Voodoo in New Orleans: The Identity of a City and the Reality of Her Religion

Lea Michelle Griffin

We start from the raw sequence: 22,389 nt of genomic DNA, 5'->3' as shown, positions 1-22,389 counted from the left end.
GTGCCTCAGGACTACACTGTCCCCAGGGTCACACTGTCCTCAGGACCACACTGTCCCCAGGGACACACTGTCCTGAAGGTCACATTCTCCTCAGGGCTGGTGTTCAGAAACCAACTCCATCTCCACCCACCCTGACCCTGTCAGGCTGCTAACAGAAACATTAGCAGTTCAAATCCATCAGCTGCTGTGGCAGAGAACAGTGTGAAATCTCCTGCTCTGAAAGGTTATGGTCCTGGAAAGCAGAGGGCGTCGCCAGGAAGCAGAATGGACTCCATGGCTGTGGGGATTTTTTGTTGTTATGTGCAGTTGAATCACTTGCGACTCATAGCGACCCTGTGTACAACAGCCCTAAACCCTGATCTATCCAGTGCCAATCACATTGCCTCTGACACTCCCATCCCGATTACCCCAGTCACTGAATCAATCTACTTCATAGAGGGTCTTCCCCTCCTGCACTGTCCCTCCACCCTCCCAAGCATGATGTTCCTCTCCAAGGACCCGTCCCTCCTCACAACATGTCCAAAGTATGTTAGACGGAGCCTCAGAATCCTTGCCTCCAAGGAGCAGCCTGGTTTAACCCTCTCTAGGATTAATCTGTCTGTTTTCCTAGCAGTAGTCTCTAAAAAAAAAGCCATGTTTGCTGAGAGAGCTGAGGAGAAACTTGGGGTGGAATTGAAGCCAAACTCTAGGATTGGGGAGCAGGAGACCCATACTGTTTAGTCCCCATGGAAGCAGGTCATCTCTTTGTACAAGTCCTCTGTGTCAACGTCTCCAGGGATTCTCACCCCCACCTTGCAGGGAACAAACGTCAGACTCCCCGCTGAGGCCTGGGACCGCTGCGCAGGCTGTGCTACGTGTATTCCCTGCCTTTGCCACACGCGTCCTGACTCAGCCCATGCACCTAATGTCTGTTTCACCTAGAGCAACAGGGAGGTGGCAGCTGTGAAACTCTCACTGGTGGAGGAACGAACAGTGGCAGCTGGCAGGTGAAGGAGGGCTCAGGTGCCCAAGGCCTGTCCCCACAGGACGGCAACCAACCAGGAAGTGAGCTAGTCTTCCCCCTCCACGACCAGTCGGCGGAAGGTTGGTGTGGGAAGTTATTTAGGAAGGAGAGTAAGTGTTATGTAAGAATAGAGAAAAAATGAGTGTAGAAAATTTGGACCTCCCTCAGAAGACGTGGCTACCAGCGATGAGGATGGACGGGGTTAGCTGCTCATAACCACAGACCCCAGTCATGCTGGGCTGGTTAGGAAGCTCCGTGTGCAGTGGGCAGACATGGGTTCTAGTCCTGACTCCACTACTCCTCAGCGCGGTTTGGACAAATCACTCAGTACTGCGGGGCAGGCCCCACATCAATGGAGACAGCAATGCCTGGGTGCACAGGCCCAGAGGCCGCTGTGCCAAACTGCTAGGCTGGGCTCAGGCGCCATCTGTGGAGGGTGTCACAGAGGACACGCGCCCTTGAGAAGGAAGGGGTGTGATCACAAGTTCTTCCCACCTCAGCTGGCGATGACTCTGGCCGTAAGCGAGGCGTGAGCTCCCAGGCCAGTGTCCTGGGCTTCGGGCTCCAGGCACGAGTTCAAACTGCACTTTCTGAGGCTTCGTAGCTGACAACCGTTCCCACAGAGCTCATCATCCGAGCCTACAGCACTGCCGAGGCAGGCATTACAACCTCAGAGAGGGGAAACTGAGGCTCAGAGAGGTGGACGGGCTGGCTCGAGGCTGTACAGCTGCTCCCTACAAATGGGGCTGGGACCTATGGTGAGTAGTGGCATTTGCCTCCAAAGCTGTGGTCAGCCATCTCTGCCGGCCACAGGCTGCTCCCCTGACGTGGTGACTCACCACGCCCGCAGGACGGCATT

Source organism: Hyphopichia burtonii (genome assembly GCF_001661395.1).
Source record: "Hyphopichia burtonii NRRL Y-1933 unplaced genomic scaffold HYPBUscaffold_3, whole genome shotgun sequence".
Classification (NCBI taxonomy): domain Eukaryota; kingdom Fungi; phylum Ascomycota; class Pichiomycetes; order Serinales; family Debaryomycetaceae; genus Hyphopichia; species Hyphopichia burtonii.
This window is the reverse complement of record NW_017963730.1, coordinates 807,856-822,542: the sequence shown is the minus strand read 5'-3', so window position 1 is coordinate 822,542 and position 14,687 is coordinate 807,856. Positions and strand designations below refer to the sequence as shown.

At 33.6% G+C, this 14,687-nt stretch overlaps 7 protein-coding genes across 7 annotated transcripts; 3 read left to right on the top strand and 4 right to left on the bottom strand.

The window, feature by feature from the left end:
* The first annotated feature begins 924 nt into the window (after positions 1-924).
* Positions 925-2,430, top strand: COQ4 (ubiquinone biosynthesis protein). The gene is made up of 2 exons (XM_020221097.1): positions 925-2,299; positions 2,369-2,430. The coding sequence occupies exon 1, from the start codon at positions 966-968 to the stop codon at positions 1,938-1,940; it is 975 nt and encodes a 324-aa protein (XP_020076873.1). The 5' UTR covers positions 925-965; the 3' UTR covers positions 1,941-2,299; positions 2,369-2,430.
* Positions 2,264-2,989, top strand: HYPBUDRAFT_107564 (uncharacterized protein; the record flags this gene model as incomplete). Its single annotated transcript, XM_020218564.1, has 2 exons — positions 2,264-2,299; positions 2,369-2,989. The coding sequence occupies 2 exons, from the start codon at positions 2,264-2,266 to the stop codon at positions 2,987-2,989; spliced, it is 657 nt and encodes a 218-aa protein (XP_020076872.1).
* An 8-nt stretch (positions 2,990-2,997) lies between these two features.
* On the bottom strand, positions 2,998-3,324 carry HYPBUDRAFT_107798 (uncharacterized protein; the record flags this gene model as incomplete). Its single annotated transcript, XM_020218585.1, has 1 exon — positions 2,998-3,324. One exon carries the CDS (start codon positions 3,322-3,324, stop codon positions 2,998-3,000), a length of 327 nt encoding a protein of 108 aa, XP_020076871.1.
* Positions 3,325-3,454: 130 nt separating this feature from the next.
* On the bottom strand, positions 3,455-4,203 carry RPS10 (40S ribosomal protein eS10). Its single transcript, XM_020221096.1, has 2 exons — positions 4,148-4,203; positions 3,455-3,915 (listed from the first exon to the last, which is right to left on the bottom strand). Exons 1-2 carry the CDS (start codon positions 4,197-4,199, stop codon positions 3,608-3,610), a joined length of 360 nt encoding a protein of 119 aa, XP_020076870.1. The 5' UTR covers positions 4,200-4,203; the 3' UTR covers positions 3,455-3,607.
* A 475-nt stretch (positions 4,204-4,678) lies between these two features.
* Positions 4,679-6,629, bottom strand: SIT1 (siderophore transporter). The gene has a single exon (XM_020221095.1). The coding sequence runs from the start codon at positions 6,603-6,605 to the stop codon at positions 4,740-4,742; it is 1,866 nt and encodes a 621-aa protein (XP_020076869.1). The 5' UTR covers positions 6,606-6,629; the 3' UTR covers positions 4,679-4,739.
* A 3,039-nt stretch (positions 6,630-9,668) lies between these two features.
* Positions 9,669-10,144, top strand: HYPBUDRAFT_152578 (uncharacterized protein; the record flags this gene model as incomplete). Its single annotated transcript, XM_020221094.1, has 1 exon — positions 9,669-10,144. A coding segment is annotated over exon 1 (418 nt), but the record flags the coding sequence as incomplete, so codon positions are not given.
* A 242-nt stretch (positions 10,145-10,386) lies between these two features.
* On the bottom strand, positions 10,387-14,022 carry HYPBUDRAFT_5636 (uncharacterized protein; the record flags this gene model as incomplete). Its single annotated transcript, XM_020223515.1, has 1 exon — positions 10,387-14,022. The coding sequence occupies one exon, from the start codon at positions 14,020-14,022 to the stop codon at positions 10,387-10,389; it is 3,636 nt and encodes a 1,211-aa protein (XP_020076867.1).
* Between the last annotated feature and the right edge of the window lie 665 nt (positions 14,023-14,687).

When walking down the busiest streets in New Orleans, the word Voodoo can be seen everywhere. Voodoo is in the name of drugstores, bars, and even dishes in restaurants. Voodoo as a religion has been in existence in New Orleans for hundreds of years. However, Voodoo as a commodity of the city has developed more recently. This belief system not only serves many locals, but is also sold to many visitors to the city. Tourism is a reproduction of the concepts of a particular aspect of history or culture based on the perception of a group or groups. As is the case with most reproductions, tourist attractions are not exact replicas but rather interpretations of the events or cultures in question. This study examines how closely related these reproductions are to the original. Through the testimonials of both locals and tourists, the author illustrates the relationship between the visitors and practitioners, in order to illustrate the ambiguous line between imitative and authentic Voodoo. Even those who have practiced for years find it difficult to define the difference between real and inauthentic. Ultimately, Voodoo belongs to the locals. It is a characteristic that helps define the city itself and gives New Orleanians a way to identify with the city in which they live.